By knocking down the expression of a protein in rat brains known to stimulate eating, Johns Hopkins researchers say they not only reduced the animals’ calorie intake and weight, but also transformed their fat into a type that burns off more energy. The finding could lead to better obesity treatments for humans, the scientists report.
“If we could get the human body to turn ‘bad fat’ into ‘good fat’ that burns calories instead of storing them, we could add a serious new tool to tackle the obesity epidemic in the United States,” says study leader Sheng Bi, M.D., an associate professor of psychiatry and behavioral sciences at the Johns Hopkins University School of Medicine.
More than two-thirds of adults in the United States are overweight, and more than one-third are obese, according to government estimates.
The Johns Hopkins study, published in the journal Cell Metabolism, looks at two types of fat made by the body: white and brown adipose tissue. White fat is the typical fat that ends up around your middle and other places, and is the storehouse for the extra calories we eat. White fat cells have a single large droplet of lipid, one of fat’s building blocks, such as cholesterol and triglycerides.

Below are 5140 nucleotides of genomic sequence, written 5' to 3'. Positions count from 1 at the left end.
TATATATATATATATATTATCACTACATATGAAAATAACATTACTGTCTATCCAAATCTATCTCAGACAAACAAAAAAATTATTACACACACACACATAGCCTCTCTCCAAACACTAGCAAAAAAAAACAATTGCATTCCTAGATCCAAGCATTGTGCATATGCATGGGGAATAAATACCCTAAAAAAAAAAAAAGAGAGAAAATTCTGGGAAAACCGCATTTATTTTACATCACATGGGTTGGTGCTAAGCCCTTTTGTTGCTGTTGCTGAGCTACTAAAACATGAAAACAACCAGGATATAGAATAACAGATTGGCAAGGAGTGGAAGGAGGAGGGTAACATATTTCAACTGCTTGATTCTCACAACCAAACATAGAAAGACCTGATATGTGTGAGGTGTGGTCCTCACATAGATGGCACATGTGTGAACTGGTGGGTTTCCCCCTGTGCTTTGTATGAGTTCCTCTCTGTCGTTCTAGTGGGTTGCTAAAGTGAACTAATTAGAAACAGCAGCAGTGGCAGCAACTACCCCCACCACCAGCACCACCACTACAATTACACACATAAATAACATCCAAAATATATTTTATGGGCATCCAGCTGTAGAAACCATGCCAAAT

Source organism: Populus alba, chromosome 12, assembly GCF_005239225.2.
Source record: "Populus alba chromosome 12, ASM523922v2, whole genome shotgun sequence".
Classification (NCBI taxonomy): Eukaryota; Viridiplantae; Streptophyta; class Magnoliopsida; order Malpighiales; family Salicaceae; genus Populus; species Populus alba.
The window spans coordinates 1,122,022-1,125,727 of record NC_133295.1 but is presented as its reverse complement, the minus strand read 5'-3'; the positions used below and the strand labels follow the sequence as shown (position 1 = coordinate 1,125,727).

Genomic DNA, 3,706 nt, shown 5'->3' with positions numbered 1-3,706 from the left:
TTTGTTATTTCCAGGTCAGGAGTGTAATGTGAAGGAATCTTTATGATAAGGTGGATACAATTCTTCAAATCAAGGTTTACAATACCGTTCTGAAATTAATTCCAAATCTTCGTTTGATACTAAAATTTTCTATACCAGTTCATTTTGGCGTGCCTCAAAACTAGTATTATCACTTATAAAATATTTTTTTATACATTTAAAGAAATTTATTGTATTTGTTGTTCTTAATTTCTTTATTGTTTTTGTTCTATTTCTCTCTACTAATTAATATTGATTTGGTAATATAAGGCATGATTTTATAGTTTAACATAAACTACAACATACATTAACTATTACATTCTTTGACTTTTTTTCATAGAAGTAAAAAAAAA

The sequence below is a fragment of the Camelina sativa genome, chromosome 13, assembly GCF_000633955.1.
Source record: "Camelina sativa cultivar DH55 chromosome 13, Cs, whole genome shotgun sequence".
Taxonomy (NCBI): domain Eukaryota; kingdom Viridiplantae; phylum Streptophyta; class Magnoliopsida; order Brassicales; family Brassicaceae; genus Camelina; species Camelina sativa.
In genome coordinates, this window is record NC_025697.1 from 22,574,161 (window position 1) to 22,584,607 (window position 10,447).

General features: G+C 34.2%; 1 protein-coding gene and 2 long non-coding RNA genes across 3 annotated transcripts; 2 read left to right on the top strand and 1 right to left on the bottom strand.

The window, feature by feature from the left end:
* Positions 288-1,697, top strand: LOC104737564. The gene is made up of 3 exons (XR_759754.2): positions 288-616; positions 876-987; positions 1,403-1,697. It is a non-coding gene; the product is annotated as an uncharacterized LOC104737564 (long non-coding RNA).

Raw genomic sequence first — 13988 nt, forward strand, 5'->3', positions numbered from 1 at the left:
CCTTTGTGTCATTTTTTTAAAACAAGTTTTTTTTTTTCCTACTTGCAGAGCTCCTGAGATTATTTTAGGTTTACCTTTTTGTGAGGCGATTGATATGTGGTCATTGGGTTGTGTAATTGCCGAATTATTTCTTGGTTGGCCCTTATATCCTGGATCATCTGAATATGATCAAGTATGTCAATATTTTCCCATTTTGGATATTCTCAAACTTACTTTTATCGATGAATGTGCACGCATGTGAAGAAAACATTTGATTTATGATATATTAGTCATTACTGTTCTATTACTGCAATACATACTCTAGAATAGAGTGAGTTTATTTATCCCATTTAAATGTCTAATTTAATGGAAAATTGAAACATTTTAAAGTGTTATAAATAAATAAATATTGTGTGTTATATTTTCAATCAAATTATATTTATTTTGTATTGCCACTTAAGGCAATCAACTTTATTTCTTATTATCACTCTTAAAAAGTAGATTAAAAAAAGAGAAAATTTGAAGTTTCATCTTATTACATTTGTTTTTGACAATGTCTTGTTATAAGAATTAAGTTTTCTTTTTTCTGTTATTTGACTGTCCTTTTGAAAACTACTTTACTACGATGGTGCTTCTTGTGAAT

Cells in brown fat, considered a “good fat” for its energy-burning qualities, contain many little droplets of lipid, each with its own power source, which enables heat generation. Babies have ample stores of brown fat at birth as a defense against the cold, but it mostly disappears, as adults have very little of this
Read how the guys at Johns Hopkins designed the experiment here – Turning ‘bad’ fat into ‘good’: A future treatment for obesity?.